One key reason for that 29-31 record was being hit with an injury bug enough to rival the battered Yankees of the past two years. But, deeper reality check: this year’s Astros aren’t really as good as last year’s. Even if manager Dusty Baker finally overcame his lifelong prejudice and learned how to have as much faith in his youth as in his elder players.

They lost their best player of the future, 2019 Rookie of the Year Yordan Alvarez, to a season-ending injury. Altuve struggled early, found his stroke later in August, then hit the injured list with a knee sprain. They’ve lost key pitchers Chris Devenski, Brad Peacock, and Roberto Osuna to season-ending injuries. This postseason Astro staff could be called, plausibly, Greinke, Urquidy, and the Newer Kids on the Block.

Even with those compromises, this year’s Astro Core Five (Altuve, Correa, Alex Bregman, Yuli Gurriel, and George Springer) had a lower weighted on-base percentage than last year’s edition. It looked better for the Astros that they bombed twelve homers and averaged 8.3 runs a game against the A’s better-than-they-look pitching staff. Of course, the chatter about slightly deadened balls on the irregular season and slightly amplified balls for the postseason is entirely coincidental.

It bodes well for the Astros whether they get the Rays or the Yankees in the ALCS, and they know neither of those teams are pushovers. Scoring 33 runs against a crew of A’s that scored 22, knowing that often as not 22 runs are good enough to win a short set, gives the Astros a little extra comfort to take in.

It even bodes well for them that somehow, some way, they’ve managed to get this far even under the still-hovering clouds of Astrogate. They hit the irregular season running with only nine men left on the roster from the 2017-18 cheaters. They’re closer than you might think or accept to turning what’s left of that roster over and finally putting the Astrogate stain behind them.

Turning what’s left of that roster over? Well, Gurriel has re-upped for another season. But Springer and Reddick face free agency this winter. New general manager James Click has said he’d like to keep Springer on board even with young Kyle Tucker’s emergence, but whether the Astros have the dollars to do it (they’d like to avoid luxury tax penalisation if possible) is another question yet to be answered.

The pandemic did the Astros a huge favour in keeping them from normal ballpark crowds who surely would have let them have it long and loud, over both the scandal of their illegal electronic sign-stealing cheating and their more sad than sickening, mealymouthed non-apologies at that disaster of a February presser.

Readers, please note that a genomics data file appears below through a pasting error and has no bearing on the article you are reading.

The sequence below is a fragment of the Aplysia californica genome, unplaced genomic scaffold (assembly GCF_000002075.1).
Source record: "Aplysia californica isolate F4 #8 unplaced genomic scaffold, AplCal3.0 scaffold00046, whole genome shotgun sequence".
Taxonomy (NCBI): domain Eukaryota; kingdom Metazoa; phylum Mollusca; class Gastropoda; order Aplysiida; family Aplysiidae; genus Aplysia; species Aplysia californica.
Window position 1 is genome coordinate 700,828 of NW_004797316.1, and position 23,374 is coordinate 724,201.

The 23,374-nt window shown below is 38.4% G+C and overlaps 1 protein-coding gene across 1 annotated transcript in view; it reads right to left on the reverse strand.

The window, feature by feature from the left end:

(Don’t even think about it. Once more with feeling: there’s a Grand Canyon-size difference between a team like the Boston Rogue Sox using what MLB itself provided already in video rooms to steal signs and send them to baserunners to send hitters—you know, Mom and Dad give the kiddies the liquor cabinet keys daring them not to drink unlawfully—and the Astros who a) took an existing outfield camera off mandatory transmission delay, or b) installed a second, illegal real-time camera to send enemy signs to extra clubhouse monitors.)

Now, let’s be absolutely fair about this. Continuing to bop this year’s Astros on the nose over Astrogate when they have only eight men left playing from that tainted 2017 edition is unfair. Unfair but unstoppable, unfortunately, human nature being what it is.

Human nature includes being aghast that genuinely great teamsĀ  who would have demolished the league regardless felt compelled to operating the 2017 Astro Intelligence Agency or the 2018 Red Sox Replay Room Reconnaissance Ring.

To too many people, cheaters once, cheaters always. Right? But nobody claimed the San Francisco Giants remained tainted for how their 1951 edition in New York cheated telescopically to pull off that dazzling pennant-race comeback and playoff force. Nobody really thinks the real curse upon the Cleveland Indians has to do with their 1948 telescopic cheating. (It doesn’t really have that much to do with trading Rocky Colavito at the end of spring training 1960, either.)

By all means hold the 2017-18 Astros to account in public opinion if Commissioner Nero didn’t, beyond a fine, a couple of stripped draft picks, and suspending their since-fired general manager, manager, bench coach (the Red Sox squeezed Alex Cora out as manager), and designated hitter. (The Mets squeezed Carlos Beltran out as manager before he even got to manage a spring training game for them.)